For many of us, a disruption can be like a test of how legitimate a sense of urgency is. In our daily routines, busyness and urgency can become a permanent state. You have tasks, you have meetings, people count on you and so you must get the job done—now. If your schedule gets derailed, you may begin to feel overwhelmed and anxious. I’m falling behind! All this is coming due now! You work late nights and weekends. You get it all done, but you somehow still feel behind. That lingering sense of pressure never really goes away. Some feelings of urgency are from specific timelines and due dates. These are necessary aspects of the working world and are needed to coordinate and work collaboratively. However, many of these are a bit arbitrary and are not associated with a specific need to complete a task by a certain time.
Imagine a world where you could have anything you wanted, any time you wanted, for as long as you wanted. When I was a kid, I thought that’s what heaven must be like, but in time, I came to realize that it’s a more apt description of hell. Why? Continue with the mental exercise. Choose something that you love, make it unlimited, and take away any challenge or effort required in getting it. It will invariably lose some or all of its appeal—nothing would be special anymore. Of course there are nuances to the question. Does having an unlimited supply mean you have to accept an unlimited supply? Something might only lose its appeal if you imbibe it constantly. Ultimately, our trade-offs and struggles are a necessary part of a fulfilling life. Without them, life would be less meaningful and less happy.
Some people, as they move through life, begin to feel out of touch. It may start with the interests of younger people—music, apps, gadgets, etc.—and extends to a general feeling of being left behind. But it’s all a matter of perspective.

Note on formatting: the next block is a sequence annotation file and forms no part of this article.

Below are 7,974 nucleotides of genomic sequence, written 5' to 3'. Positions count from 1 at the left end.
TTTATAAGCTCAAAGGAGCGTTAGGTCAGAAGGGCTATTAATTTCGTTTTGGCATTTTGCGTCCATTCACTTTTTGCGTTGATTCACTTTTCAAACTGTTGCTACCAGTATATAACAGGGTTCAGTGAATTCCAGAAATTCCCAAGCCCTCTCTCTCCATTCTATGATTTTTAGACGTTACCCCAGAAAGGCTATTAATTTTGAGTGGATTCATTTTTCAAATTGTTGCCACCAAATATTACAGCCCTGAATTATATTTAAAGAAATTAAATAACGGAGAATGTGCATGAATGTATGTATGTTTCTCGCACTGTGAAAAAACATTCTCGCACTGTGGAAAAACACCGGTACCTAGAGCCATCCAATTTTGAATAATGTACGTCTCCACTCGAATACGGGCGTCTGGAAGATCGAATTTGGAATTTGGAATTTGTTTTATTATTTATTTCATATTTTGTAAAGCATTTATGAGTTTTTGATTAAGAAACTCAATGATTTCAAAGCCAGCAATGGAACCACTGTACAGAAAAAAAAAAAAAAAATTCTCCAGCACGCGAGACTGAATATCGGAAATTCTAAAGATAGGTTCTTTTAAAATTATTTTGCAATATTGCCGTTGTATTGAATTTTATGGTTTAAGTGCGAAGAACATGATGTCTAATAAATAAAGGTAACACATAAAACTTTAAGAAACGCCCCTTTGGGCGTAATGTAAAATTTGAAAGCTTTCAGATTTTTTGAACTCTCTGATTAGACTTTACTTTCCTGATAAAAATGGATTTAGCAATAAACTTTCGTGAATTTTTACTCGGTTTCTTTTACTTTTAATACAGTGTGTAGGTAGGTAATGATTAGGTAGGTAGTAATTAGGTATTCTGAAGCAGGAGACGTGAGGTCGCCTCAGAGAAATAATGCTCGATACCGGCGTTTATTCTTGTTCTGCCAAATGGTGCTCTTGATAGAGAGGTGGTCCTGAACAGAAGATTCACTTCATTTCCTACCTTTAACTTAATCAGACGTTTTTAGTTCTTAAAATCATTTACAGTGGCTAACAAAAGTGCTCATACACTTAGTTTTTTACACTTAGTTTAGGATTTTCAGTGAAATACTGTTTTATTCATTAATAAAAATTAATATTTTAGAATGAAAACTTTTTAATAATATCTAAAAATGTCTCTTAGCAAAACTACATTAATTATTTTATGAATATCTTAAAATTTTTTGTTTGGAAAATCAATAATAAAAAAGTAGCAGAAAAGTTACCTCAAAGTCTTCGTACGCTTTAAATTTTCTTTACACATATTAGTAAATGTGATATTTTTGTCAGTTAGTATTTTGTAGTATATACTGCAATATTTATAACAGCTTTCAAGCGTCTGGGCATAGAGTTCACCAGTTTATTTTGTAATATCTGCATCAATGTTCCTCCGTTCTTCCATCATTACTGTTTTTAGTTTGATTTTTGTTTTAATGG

As you get further down your path, you should feel more and more confident, and increasingly trust your judgement based on your experiences. It’s not necessary to like, or even be aware of, every new trend. You should remain open to new ideas or experiences, but should not worry about those that don’t interest you—don’t think that you’ve become irrelevant just because you’re not engaged in the latest rage. Develop a balance between what’s known and comfortable and what’s new and different. And trust yourself to know what you like.
We all have those days. Days when we wake up, get our coffee, sit down, and don’t feel like doing anything else. We begin to feel guilty, but inertia is fully in control. We may struggle with the battle between our need to do nothing and our responsibilities all day long. Why does this happen? It can happen because we had a terrible night’s sleep or because we drank too much the night before. It can happen because we’re upset about something and our emotions have immobilized us. It can also happen when we’ve been stressed or overwhelmed for an extended period of time and our bodies and psyches are shutting us down to reboot and recover. Whatever the reason, we should give this feeling the space it needs. We should consider why we feel like this and learn from it. On many, if not most, of the days when we feel like this, we should succumb to the feeling and go with it. We should veg out and give ourselves fully to going into standby mode. Our bodies and minds are often wiser than we are. When they speak so forcefully, we should listen.
Our life is filled with borders—those lines, both tangible and symbolic, that delineate our lives. Some of these are real, while others are imagined. Some are immovable; others are flexible. Some are imposed upon us, while others are self-imposed. How we behave in relation to these borders can have a great impact on what kind of lives we lead and how successful we are in achieving our goals.